Which brings me to L.A. Gear, a company I once shorted to my portfolio's delight. Or Reebok, which rode this thing called the running shoe into other product categories and many years of profits. So which will it be for Crocs? Please send The Business Press Maven your thought and rants, though do go light on the crayon. As we go forward, please pay particular attention to product extension (they are do or die) and tell me what you think.
While we are on the subject of retailers expanding product lines, what do you think of Patagonia, cold weather mountain gear producer, hitting the surf, a move featured in a big Women's Wear Daily piece this morning?
And, in conclusion, as much as I enjoy making the folks at CNBC cry for their clumsy high spirits back when, I do want to direct your attention to an interesting segment on Adam Morrison. Morrison, who might be one of the top rookies in the NBA this coming season, has Type 1 diabetes. Now he appears to be the first professional athlete to endorse a medical device, a Johnson & Johnson (JNJ - news - Cramer's Take) product that measures blood sugar levels. It's more meaningful than endorsing L.A. Gear, I'll tell you that.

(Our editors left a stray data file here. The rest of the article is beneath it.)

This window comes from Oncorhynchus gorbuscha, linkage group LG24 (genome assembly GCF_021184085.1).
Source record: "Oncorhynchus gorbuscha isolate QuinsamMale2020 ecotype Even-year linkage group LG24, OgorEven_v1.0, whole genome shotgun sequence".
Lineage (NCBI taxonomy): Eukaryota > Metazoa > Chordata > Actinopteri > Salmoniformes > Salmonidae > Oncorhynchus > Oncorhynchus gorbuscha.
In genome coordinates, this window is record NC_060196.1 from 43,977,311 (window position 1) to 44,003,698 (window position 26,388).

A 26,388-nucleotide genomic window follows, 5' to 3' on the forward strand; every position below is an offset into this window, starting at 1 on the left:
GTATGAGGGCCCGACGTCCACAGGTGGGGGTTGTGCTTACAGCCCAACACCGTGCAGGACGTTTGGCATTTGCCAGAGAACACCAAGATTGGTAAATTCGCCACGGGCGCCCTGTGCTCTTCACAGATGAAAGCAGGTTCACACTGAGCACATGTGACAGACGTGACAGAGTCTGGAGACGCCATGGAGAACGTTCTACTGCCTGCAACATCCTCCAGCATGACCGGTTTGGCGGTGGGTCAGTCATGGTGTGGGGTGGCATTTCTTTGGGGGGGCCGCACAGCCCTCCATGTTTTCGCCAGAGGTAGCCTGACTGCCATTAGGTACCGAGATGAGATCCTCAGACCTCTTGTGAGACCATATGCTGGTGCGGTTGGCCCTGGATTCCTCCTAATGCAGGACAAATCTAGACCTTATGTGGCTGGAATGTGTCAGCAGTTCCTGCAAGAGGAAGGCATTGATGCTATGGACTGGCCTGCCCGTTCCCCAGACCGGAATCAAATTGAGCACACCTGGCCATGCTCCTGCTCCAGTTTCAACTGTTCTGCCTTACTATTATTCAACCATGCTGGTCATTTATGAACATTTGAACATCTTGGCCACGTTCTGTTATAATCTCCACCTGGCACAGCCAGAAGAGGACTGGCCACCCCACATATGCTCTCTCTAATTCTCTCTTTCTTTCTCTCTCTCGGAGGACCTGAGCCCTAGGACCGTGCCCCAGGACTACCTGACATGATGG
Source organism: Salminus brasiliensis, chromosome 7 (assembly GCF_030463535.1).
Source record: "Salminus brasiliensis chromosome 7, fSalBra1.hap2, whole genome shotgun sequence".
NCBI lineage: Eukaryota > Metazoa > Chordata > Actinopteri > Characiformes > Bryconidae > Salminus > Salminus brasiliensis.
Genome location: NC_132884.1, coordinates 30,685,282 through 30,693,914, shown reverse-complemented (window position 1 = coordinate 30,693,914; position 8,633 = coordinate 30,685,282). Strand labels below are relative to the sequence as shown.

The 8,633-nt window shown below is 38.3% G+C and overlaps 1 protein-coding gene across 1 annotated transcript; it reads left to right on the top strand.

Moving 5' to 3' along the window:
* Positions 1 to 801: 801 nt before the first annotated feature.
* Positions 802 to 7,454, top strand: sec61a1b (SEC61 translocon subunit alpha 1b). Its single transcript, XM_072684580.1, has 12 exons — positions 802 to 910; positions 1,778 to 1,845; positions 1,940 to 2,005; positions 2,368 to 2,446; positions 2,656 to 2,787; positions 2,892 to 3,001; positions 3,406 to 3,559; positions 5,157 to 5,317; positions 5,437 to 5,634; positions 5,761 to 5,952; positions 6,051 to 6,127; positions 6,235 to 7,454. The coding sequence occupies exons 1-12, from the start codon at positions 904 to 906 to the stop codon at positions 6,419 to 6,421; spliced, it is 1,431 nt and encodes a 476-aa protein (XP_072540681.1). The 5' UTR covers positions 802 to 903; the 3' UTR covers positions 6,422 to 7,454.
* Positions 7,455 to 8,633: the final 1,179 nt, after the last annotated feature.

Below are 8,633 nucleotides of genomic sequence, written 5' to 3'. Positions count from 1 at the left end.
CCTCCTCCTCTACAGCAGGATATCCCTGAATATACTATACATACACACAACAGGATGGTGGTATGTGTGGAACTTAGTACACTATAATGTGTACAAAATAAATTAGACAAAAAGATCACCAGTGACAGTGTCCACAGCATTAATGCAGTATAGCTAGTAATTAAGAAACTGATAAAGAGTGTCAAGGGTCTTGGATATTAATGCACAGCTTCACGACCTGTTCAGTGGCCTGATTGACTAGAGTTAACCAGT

It is disingenuous to claim the stock market is near an all time high because this collection of 30 stocks (DJIA) has performed well. The true reflection of the stock market is the S&P which is still nearly 14% off it's all time high.
If you figure in inflation the markets are still way off their highs. Just a bunch of smoke being blown up everyones tails. You won't see the big guys complaining though. As all the hipe sucks in the dumb money and the smart money starts to sell them their shares.